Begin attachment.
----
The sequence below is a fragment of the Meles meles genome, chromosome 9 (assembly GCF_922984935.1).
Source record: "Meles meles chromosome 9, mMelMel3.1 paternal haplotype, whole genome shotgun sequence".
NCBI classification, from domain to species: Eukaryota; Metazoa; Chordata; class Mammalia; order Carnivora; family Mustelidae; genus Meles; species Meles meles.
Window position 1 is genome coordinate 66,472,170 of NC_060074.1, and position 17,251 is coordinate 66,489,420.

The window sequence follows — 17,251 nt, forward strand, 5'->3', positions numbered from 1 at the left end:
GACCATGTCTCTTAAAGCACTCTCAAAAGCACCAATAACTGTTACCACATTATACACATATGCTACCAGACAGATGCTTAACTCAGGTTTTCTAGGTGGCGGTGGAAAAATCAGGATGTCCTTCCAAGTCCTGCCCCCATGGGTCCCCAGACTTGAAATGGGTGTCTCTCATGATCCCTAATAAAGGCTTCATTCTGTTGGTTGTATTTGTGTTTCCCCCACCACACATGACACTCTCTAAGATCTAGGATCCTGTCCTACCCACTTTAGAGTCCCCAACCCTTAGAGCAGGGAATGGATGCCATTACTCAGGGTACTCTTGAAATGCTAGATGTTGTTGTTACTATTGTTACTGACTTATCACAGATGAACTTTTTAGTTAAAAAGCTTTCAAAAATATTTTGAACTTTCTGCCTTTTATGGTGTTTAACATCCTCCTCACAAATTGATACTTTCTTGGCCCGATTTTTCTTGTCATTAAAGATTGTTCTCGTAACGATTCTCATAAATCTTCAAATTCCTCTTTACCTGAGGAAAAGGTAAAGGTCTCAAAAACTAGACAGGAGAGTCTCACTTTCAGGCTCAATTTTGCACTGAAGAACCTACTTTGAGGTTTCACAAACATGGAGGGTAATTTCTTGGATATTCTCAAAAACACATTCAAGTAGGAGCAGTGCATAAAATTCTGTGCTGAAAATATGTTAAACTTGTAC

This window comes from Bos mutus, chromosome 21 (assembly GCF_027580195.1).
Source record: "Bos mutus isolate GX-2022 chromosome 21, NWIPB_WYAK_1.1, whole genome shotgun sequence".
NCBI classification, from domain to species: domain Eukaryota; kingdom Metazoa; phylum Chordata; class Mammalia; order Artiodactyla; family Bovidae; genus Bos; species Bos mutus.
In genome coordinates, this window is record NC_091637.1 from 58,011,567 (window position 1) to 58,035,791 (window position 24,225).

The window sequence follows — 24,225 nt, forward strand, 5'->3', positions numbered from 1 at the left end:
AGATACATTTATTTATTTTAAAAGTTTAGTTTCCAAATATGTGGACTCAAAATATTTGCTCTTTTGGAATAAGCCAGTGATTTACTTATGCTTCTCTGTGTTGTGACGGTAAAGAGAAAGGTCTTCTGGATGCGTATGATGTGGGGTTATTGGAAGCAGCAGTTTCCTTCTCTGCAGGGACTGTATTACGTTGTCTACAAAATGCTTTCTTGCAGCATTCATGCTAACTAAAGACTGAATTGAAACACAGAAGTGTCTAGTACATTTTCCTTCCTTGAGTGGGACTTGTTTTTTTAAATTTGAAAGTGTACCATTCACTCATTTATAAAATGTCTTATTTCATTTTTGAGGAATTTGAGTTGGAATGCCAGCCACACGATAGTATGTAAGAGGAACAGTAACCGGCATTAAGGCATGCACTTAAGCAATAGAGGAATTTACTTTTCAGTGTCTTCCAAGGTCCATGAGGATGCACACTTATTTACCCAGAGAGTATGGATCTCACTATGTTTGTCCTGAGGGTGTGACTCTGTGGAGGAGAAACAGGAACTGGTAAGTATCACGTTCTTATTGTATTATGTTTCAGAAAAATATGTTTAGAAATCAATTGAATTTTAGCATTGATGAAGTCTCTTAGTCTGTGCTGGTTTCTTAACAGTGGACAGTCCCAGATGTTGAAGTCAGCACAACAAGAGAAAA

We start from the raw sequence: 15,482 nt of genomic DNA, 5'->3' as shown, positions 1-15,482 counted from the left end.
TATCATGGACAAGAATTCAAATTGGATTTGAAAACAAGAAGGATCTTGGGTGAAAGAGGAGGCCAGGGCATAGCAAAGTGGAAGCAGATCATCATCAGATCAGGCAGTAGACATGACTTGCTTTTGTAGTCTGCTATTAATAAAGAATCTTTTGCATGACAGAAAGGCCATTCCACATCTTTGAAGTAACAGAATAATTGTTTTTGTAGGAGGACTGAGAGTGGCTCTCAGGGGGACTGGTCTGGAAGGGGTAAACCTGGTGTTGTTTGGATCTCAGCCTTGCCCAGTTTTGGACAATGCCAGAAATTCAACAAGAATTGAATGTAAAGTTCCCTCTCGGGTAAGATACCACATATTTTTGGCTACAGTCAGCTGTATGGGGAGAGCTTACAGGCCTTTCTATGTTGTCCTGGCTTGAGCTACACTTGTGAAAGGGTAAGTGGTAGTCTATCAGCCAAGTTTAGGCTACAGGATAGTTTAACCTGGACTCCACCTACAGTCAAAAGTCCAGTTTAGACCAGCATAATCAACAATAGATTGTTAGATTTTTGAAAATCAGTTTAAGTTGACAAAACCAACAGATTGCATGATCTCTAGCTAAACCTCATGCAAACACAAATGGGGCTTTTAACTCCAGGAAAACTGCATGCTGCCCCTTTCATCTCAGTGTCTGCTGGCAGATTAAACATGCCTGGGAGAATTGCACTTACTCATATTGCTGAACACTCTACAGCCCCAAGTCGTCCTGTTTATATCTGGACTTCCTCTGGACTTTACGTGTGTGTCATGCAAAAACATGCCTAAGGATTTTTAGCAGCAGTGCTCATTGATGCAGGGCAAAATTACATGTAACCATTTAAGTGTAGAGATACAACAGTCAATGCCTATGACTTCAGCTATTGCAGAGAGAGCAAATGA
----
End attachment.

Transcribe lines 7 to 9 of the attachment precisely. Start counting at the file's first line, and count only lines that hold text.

This window comes from Bos mutus, chromosome 21 (assembly GCF_027580195.1).
Source record: "Bos mutus isolate GX-2022 chromosome 21, NWIPB_WYAK_1.1, whole genome shotgun sequence".
NCBI classification, from domain to species: domain Eukaryota; kingdom Metazoa; phylum Chordata; class Mammalia; order Artiodactyla; family Bovidae; genus Bos; species Bos mutus.